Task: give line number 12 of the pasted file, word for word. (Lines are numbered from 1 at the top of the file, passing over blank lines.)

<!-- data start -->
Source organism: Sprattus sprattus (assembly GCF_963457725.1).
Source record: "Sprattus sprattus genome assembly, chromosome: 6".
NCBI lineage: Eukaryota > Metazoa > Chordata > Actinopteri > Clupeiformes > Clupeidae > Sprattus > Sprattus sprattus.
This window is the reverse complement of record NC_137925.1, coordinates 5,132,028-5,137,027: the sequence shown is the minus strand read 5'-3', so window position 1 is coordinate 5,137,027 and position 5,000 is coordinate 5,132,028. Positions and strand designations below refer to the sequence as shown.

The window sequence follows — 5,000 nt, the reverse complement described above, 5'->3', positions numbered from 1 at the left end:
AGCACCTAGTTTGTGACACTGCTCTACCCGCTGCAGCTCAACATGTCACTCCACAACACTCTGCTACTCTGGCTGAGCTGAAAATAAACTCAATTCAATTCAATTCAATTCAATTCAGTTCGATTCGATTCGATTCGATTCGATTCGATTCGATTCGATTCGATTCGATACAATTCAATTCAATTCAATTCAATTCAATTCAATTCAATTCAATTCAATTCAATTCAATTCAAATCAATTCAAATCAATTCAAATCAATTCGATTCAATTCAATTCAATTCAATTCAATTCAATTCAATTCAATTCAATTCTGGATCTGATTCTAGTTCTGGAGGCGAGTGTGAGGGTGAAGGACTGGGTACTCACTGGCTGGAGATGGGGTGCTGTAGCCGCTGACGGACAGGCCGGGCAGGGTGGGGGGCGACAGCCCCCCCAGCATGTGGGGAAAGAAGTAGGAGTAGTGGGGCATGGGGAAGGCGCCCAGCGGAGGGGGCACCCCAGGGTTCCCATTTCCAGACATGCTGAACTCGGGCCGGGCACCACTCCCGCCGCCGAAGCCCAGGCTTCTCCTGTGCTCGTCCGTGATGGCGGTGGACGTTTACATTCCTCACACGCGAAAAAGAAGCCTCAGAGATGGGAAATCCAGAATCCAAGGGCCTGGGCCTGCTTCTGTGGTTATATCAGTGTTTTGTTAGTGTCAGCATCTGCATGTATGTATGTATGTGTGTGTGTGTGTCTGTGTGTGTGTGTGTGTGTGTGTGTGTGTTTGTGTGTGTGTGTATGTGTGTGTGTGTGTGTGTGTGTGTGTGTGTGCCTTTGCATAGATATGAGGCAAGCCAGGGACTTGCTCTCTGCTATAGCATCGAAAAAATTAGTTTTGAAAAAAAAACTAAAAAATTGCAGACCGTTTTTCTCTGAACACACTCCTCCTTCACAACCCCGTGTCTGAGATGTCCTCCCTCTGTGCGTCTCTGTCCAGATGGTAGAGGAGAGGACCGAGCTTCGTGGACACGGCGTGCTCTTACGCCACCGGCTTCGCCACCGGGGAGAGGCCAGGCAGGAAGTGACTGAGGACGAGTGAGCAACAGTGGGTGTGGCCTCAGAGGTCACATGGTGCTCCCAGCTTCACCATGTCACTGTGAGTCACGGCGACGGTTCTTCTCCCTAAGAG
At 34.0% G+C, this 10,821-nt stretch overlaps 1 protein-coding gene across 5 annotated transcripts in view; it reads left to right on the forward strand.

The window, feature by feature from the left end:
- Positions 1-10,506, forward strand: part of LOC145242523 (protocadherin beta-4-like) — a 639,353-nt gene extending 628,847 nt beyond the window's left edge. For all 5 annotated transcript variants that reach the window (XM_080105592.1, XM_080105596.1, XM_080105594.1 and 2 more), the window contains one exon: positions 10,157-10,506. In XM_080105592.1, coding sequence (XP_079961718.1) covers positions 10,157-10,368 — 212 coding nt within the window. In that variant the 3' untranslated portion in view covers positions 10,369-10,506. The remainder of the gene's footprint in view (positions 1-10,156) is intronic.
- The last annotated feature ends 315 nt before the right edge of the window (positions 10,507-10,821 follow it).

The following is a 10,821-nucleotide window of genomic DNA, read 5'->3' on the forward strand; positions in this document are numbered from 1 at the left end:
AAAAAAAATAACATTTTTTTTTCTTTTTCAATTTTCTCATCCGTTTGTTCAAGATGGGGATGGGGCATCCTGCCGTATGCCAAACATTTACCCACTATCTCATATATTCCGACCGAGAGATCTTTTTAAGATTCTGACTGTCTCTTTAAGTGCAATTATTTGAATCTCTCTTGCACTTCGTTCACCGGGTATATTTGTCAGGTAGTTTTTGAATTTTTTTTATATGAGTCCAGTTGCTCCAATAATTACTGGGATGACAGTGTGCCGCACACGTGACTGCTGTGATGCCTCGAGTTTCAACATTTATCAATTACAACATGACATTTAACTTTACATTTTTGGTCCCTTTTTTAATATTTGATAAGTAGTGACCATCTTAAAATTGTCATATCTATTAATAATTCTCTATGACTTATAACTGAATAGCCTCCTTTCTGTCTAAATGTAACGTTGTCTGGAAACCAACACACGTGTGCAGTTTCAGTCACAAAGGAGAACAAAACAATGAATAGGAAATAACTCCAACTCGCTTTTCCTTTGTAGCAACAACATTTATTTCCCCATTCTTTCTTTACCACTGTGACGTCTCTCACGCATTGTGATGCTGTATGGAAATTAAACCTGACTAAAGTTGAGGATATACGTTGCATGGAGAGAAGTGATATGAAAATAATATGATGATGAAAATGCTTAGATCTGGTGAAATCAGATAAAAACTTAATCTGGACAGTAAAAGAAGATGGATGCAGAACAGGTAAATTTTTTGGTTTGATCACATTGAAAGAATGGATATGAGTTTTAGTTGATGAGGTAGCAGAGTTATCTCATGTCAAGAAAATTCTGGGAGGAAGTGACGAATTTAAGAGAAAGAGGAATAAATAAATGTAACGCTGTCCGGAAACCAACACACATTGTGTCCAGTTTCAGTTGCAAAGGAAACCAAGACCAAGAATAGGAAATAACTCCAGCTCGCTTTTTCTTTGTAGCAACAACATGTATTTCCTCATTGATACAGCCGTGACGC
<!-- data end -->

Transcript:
AAAAAAAATAACATTTTTTTTTCTTTTTCAATTTTCTCATCCGTTTGTTCAAGATGGGGATGGGGCATCCTGCCGTATGCCAAACATTTACCCACTATCTCATATATTCCGACCGAGAGATCTTTTTAAGATTCTGACTGTCTCTTTAAGTGCAATTATTTGAATCTCTCTTGCACTTCGTTCACCGGGTATATTTGTCAGGTAGTTTTTGAATTTTTTTTATATGAGTCCAGTTGCTCCAATAATTACTGGGATGACAGTGTGCCGCACACGTGACTGCTGTGATGCCTCGAGTTTCAACATTTATCAATTACAACATGACATTTAACTTTACATTTTTGGTCCCTTTTTTAATATTTGATAAGTAGTGACCATCTTAAAATTGTCATATCTATTAATAATTCTCTATGACTTATAACTGAATAGCCTCCTTTCTGTCTAAATGTAACGTTGTCTGGAAACCAACACACGTGTGCAGTTTCAGTCACAAAGGAGAACAAAACAATGAATAGGAAATAACTCCAACTCGCTTTTCCTTTGTAGCAACAACATTTATTTCCCCATTCTTTCTTTACCACTGTGACGTCTCTCACGCATTGTGATGCTGTATGGAAATTAAACCTGACTAAAGTTGAGGATATACGTTGCATGGAGAGAAGTGATATGAAAATAATATGATGATGAAAATGCTTAGATCTGGTGAAATCAGATAAAAACTTAATCTGGACAGTAAAAGAAGATGGATGCAGAACAGGTAAATTTTTTGGTTTGATCACATTGAAAGAATGGATATGAGTTTTAGTTGATGAGGTAGCAGAGTTATCTCATGTCAAGAAAATTCTGGGAGGAAGTGACGAATTTAAGAGAAAGAGGAATAAATAAATGTAACGCTGTCCGGAAACCAACACACATTGTGTCCAGTTTCAGTTGCAAAGGAAACCAAGACCAAGAATAGGAAATAACTCCAGCTCGCTTTTTCTTTGTAGCAACAACATGTATTTCCTCATTGATACAGCCGTGACGC